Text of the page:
- Currency pares losses Friday after verbal intervention
- Foreign-exchange reserves are sufficient: Finance Minister
The won had its biggest weekly drop in six on rising geopolitical risk and speculation the central bank will cut interest rates, prompting South Korean authorities to say they will act to curb volatility.
Recent movements in the won, which fell to a five-year low on Friday, have been “excessive,”the central bank and Finance Ministry said in a joint text message, adding that they were concerned about “herd behavior.” The won strengthened about 0.9 percent within minutes of the news. Bank of Korea Governor Lee Ju Yeol said earlier that economic uncertainties are “higher than ever” due to external volatility and increasing tensions with North Korea.
The won declined 1.8 percent this week to 1,234.36 a dollar in Seoul, according to data compiled by Bloomberg. It closed down 0.6 percent on Friday after falling as much as 1 percent earlier to the weakest level since June 2010. The currency has dropped 5 percent this year, the most in Asia.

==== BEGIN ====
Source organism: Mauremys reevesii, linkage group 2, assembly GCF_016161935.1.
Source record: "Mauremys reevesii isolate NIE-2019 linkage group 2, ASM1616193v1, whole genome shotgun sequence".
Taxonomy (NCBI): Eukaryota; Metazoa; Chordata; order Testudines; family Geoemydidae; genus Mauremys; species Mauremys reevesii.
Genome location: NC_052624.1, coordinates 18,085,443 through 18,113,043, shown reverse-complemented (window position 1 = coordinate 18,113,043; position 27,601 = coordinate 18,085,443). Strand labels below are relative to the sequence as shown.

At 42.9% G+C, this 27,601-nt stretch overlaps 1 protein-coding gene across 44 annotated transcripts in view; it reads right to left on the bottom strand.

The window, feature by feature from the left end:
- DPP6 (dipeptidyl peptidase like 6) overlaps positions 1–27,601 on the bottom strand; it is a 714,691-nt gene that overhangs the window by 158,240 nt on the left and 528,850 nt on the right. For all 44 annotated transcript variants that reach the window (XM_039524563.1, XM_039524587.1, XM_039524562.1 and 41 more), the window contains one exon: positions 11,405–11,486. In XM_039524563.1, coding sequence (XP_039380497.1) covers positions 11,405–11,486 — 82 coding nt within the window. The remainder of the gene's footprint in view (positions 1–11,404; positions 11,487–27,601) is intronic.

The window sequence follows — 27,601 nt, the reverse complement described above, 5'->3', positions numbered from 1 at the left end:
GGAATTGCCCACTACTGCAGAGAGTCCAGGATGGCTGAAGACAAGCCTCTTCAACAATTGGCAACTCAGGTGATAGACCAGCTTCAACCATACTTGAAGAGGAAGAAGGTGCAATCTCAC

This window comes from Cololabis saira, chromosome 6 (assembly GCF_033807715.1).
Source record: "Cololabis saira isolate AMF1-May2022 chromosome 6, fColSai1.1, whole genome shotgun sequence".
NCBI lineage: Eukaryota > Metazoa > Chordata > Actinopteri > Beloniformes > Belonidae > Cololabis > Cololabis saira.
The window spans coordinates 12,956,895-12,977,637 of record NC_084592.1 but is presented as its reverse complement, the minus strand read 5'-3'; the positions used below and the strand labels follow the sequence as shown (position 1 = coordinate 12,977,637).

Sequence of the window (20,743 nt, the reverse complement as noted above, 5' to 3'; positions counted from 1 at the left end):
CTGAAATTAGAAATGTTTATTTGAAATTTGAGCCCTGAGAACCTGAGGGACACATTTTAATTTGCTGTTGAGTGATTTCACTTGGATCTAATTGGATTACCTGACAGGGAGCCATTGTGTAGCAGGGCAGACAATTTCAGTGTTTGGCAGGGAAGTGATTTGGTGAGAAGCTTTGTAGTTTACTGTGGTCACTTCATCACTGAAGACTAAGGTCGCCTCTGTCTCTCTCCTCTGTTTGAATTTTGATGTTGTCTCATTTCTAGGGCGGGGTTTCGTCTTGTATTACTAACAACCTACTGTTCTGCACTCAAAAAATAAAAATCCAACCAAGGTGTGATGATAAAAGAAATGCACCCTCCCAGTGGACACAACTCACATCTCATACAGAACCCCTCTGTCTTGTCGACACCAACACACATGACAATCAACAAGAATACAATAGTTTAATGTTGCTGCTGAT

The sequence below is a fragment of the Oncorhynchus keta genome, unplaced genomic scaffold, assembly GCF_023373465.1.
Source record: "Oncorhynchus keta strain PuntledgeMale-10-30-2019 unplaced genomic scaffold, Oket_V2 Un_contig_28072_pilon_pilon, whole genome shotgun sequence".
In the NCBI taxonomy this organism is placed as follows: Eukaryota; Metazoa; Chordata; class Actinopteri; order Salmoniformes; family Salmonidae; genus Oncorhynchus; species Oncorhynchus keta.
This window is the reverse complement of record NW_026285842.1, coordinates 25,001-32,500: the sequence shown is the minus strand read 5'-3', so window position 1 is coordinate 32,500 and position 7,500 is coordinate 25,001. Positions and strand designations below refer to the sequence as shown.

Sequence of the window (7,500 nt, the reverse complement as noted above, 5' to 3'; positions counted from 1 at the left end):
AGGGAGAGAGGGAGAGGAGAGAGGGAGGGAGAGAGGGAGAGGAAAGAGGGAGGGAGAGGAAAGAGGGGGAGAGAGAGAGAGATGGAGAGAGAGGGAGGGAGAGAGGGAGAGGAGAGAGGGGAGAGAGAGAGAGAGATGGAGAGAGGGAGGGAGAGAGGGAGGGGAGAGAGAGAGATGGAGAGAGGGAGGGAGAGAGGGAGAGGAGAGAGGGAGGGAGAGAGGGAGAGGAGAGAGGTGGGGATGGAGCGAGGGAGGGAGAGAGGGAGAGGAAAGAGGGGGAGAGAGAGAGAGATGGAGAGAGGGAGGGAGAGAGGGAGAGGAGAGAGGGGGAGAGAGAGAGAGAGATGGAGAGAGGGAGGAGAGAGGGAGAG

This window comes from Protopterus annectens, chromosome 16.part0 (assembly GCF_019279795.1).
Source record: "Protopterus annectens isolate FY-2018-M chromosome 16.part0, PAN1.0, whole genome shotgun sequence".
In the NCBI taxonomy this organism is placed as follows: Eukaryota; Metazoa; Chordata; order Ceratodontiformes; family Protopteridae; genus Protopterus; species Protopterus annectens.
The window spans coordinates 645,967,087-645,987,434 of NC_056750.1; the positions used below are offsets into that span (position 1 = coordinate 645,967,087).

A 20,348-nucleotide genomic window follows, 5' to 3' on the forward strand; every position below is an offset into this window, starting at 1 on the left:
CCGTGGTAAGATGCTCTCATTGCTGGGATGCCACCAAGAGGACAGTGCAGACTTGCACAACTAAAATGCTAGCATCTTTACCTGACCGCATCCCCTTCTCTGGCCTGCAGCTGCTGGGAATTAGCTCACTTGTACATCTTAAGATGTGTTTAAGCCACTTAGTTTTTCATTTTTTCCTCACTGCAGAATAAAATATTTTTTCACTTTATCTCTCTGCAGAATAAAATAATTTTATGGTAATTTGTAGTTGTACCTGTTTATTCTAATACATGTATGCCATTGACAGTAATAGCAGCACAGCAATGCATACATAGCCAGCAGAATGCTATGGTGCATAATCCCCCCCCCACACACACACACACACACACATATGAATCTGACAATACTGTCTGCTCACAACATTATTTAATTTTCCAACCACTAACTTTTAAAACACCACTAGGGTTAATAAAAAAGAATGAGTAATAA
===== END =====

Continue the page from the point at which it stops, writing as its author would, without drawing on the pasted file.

“The authorities have shown their will to stabilize the currency,” said Daeil Suh, a Seoul-based economist at Daewoo Securities Co., who predicts the won will drop to 1,260 by the end of this year. “But the factors that are weakening the won, including rate-cut bets and geopolitical risks, can’t be resolved in the short term, so the won will maintain its downward trend."
One of seven BOK board members called for a cut as the monetary authority held its benchmark rate on Tuesday and five of 24 analysts surveyed by Bloomberg are forecasting a reduction next month. North Korea’s Kim Jong Un has ordered his military to strengthen terror capabilities, South Korean President Park Geun Hye’s press secretary said in a briefing on Thursday.
South Korea’s foreign exchange reserves are sufficient to respond to risks, Finance Minister Yoo Il Ho said on Friday. Global investors have pulled $2.7 billion from local stocks this year and sold a net $1.6 billion of won-denominated bonds.
Government bonds rose this week, pushing the yield on the notes due December 2018 down one basis point to 1.47 percent after reaching an unprecedented 1.44 percent on Tuesday, Korea Exchange prices show. The 10-year yield was steady at 1.81 percent, four basis points off a record low reached last week.